|Will hiv medicine costs drop and how can we help to bring them down...
Jul 19, 2003
Dear Dr. Wohl,
As it has been become quite clear that many individuals who are hiv infected cannot actually afford hiv treatment.
I have a couple of questions and would appreciate if you could point me out in the right direction. Thank you very much it is appreciated.
In the United States, im referring to for these questions, thank you very much.
(1) What insurances will pay for hiv medicines and how do you find this out? Will HMO, POS pay this, how do you find out? Is it getting better and are more insurances now forced to cover hiv medicines or no? How can we change this.
(2) How is possible that in countries as Brazil, infected individuals recieve treatment and here people die because they can't afford treatment. Is there a way we can bring this to attention of the U.S. government.
(3) Are insurance agencies and pharmaceuticals (please be honest) making the situation worse of better for those who can't afford medicines.
What is the best thing for us to do? Please point us in the right direction.
| Response from Dr. Wohl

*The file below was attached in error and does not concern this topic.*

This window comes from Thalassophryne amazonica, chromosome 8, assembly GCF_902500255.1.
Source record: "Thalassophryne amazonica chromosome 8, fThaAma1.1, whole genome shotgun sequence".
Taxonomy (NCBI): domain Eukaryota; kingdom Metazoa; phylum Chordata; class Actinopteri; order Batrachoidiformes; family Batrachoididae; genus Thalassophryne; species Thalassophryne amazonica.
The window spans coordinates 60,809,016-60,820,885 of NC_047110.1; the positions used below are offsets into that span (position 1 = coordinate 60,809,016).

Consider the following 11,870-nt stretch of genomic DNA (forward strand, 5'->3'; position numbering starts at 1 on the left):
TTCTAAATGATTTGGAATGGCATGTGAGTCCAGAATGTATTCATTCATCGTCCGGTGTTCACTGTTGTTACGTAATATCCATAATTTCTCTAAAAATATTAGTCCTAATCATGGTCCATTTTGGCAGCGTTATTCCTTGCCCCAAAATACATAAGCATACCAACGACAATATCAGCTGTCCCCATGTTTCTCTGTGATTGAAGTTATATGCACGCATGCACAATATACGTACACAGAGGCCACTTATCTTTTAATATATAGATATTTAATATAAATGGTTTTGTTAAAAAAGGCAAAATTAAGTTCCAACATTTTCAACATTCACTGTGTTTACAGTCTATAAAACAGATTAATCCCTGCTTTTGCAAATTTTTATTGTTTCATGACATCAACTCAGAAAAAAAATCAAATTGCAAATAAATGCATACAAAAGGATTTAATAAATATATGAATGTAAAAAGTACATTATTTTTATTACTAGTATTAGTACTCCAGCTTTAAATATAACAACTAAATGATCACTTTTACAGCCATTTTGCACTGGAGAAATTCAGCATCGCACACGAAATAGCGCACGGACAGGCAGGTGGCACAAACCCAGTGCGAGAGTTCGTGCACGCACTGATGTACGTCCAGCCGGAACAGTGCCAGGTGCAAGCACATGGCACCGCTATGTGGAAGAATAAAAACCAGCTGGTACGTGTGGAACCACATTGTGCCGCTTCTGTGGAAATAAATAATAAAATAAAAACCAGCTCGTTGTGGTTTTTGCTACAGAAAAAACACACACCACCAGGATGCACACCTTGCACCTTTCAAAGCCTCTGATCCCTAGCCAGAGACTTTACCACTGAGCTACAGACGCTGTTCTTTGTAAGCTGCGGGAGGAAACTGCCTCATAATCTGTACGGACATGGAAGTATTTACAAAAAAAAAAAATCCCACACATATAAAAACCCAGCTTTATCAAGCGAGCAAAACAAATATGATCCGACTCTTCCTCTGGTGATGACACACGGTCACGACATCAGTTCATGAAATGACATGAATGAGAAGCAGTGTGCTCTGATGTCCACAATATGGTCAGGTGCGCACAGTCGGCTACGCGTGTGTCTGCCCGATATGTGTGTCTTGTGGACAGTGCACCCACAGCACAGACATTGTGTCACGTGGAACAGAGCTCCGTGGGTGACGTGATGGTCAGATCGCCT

The path to getting access to HIV care starts close to home. You need to link up with people whose job it is to connect HIV medications and care with those who require them. In many states this will be a social worker or case manager at an HIV focused clinic. Any large HIV clinic will have such staff who can answer specific questions regarding private insurance.
For those without private insurance, states have AIDS Drug Assistance Programs (ADAPs) that are supposed to provide medications to those who are poor. These programs have variable entry requirements and funds available but for those who do are qualify are great.
The drug companies do offer support programs in which they provide medications for free to those who can not qualify for ADAP or other coverage but who meet financial criteria. This is great. Providing meds at a lower cost would be better.
It is no secret that many people in the US can not afford basic health care. It is a major issue that is talked about often but for which no remedy is provided. I hope you have been writing and calling your national and state elected officials to tell them that as a constituent you are suffering and need their help.
For more info check out:
Also, call your local AIDS Service Organization (search the web, ask around). DW
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